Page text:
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Critics say rebate checks won't really cut taxes


When Gov. Andrew Cuomo and legislative leaders announced a new rebate check for property taxpayers, they touted it as a significant, “real” benefit to average homeowners. But fiscal watchdog groups say the program is severely flawed and the money could be better used on something else.

The Empire Center, a think tank rooted in fiscally conservative beliefs, compared the new rebate checks (which will range from around $200 to several hundred dollars) to Frankenstein’s monster.

The Empire Center’s E.J. McMahon says it’s essentially the resurrection of an earlier tax rebate program, under the STAR property tax relief plan that was killed back in 2009. The STAR plan was denounced at the time by some lawmakers as a gimmick. McMahon says the checks do not represent an actual cut in property taxes.

“It’s a very expensive way to have some of your own tax money take a round trip to Albany and then land back in your pocket," McMahon said.

"It's a very expensive way to have some of your own tax money take a round trip to Albany and then land back in your pocket."

The timing of the checks is also designed to coincide with the next elections for senators and assemblymembers, and will be sent out in the fall of 2016. McMahon says he does not think most people will be fooled. He predicts most will shrug, and use the money to pay a little more down on the credit card.

The watchdog group Citizens Budget Commission calls the newest checks the latest in a string of “rebate madness.” Property taxpayers already receive a portion of their own money back that they paid in taxes, if their school or local government further holds the line on spending beyond the state’s two percent per year property tax cap. Families with dependent children also get a tax rebate, which is taken off their annual income tax payments.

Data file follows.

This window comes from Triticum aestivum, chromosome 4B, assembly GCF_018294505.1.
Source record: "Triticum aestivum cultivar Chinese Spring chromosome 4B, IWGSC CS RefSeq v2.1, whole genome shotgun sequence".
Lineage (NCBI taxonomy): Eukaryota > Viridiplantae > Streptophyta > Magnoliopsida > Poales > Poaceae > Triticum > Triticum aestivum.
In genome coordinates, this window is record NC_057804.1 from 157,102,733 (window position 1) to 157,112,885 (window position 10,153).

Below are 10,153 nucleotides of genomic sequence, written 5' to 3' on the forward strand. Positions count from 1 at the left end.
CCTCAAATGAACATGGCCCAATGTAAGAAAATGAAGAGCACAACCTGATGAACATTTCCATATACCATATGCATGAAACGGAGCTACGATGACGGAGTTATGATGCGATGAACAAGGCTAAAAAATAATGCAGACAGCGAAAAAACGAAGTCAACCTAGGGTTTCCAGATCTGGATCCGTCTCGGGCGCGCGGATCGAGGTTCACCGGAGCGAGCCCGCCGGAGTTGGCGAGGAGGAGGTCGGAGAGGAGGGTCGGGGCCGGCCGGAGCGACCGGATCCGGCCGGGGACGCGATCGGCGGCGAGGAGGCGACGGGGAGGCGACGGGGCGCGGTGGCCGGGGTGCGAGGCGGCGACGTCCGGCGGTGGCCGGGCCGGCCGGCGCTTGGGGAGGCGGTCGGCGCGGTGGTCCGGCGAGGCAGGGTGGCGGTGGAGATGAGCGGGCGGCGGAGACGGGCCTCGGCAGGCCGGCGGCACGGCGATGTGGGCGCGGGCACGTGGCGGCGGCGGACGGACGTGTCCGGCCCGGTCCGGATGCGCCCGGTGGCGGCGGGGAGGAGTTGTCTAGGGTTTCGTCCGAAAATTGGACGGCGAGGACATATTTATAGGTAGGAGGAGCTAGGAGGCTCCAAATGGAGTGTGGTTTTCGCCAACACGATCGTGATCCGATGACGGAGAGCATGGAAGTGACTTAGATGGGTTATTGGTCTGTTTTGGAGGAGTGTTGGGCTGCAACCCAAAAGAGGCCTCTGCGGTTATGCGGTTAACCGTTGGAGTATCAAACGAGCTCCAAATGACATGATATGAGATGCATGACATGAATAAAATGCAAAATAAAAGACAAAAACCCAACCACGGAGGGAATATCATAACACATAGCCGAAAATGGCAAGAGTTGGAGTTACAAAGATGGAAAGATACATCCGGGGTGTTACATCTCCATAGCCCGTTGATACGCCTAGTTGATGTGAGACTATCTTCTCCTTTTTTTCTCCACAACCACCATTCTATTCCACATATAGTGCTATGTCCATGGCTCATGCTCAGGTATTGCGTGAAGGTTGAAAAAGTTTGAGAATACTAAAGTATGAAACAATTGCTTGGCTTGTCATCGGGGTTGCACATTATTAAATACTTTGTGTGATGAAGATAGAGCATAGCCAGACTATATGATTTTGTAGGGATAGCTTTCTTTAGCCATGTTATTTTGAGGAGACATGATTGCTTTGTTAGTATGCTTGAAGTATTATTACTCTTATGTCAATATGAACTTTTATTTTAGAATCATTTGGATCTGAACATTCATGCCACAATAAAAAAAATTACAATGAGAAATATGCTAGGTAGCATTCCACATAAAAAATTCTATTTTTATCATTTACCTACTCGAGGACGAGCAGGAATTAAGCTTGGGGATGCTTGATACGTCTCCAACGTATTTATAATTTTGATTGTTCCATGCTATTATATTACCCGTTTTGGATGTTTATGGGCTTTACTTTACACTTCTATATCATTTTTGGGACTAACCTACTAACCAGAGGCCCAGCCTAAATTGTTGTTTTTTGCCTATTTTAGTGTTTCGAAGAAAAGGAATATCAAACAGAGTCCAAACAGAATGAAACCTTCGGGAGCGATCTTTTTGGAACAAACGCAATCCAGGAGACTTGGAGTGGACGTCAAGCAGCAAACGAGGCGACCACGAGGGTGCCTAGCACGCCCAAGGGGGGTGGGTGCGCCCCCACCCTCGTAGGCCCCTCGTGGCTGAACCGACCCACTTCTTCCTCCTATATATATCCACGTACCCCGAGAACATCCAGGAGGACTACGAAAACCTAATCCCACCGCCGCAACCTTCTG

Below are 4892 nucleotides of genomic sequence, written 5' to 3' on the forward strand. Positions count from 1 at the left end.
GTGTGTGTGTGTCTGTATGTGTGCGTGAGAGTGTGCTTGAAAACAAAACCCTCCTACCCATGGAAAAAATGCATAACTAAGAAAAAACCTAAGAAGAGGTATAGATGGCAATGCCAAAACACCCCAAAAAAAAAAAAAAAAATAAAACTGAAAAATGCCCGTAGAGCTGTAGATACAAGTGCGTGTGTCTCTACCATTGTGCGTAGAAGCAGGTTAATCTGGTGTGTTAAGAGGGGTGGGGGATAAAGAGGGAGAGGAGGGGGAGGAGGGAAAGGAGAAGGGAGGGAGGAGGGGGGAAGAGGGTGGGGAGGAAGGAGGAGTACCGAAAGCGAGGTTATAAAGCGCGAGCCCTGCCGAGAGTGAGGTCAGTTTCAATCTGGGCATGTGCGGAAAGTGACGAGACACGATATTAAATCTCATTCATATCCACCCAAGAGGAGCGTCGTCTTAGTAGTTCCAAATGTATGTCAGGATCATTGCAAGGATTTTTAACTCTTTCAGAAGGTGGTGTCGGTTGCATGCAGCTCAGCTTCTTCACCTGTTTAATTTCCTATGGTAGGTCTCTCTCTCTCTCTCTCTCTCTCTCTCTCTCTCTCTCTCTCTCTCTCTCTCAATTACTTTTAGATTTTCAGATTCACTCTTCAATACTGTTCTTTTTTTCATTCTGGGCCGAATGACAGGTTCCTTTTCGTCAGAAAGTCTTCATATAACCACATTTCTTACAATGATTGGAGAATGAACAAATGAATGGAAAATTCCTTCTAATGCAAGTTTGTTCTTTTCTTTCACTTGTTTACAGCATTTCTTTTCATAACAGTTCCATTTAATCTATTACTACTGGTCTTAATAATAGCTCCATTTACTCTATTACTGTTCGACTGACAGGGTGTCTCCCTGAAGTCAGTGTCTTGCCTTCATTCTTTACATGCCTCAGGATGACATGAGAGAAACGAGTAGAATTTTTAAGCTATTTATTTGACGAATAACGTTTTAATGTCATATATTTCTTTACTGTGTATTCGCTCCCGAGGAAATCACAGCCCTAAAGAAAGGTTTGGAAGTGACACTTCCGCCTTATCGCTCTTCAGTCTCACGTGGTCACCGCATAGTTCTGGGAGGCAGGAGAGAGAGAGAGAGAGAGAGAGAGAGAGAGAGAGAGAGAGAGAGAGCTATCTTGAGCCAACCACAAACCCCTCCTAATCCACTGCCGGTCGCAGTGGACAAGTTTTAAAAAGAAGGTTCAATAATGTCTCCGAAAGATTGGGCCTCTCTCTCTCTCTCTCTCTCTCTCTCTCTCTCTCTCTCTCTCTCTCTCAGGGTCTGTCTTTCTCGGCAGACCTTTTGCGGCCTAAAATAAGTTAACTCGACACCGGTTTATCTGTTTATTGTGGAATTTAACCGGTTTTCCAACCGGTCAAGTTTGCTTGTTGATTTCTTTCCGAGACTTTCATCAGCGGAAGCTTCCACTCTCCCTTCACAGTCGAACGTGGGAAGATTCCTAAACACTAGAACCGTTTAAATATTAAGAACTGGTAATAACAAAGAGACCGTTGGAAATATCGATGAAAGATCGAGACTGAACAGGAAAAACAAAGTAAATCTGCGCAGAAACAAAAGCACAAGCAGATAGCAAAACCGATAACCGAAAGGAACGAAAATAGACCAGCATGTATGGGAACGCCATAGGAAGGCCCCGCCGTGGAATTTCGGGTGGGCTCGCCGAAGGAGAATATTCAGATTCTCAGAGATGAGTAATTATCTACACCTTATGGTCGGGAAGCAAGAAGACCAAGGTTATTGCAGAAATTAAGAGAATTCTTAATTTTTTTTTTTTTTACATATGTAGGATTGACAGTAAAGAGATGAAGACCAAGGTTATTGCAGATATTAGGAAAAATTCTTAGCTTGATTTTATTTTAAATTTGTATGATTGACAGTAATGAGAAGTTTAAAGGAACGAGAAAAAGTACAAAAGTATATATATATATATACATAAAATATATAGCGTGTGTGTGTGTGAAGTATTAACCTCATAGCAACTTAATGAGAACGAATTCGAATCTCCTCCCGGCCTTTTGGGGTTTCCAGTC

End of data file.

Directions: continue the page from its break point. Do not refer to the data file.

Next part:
The commission’s Tammy Gamerman says the new rebate checks are also flawed because they benefit wealthy taxpayers the most. That’s because they are tied to the STAR program, where benefits are higher in places where the price of a home exceeds the national average. The commission compared the projected benefits under the new rebate checks for Long Island, where housing prices are high, to the Western New York suburb of Tonawanda, where prices are much lower.

A Babylon homeowner,  who earns $100,000 a year over time on Long Island, gets back far more money, around $851, than does the taxpayer near Buffalo, who would get around $330.

Gamerman says the rebate checks are to be paid for through future state surpluses that have not yet materialized. Cuomo has kept state spending growth to 2 percent or less per year while he’s been in office, and he and lawmakers are counting on the surpluses that will eventually accumulate to finance the checks. But she warns that the economic picture could change rapidly. And she says New York still projects budget gaps in future years, of over $4 billion in 2018, if nothing is done to change current rates of spending on programs.

“The legislature is going to have to find real savings,” Gamerman said. “This is becoming harder and harder every year.”

She says the governor and state legislators have already committed to spending more than a 2 percent increase per year in future years on both schools and government health care.

Gamerman says it’s better to use the surplus, if and when it does occur, on more mundane but fiscally prudent things like paying off debt or building up reserve funds.

McMahon says it could also be used for an actual cut in the state’s income taxes or business taxes.

There is one bright spot in the recently concluded legislative session, according to McMahon, when it comes to curbing tax increases. He says the four year extension of the tax cap represents billions of dollars in savings over the years, and he predicts it will change the culture -- away from double digit speeding growth increases of earlier decades.

Karen DeWitt is Capitol Bureau Chief for New York State Public Radio, a network of 10 public radio stations in New York State. She has covered state government and politics for the network since 1990.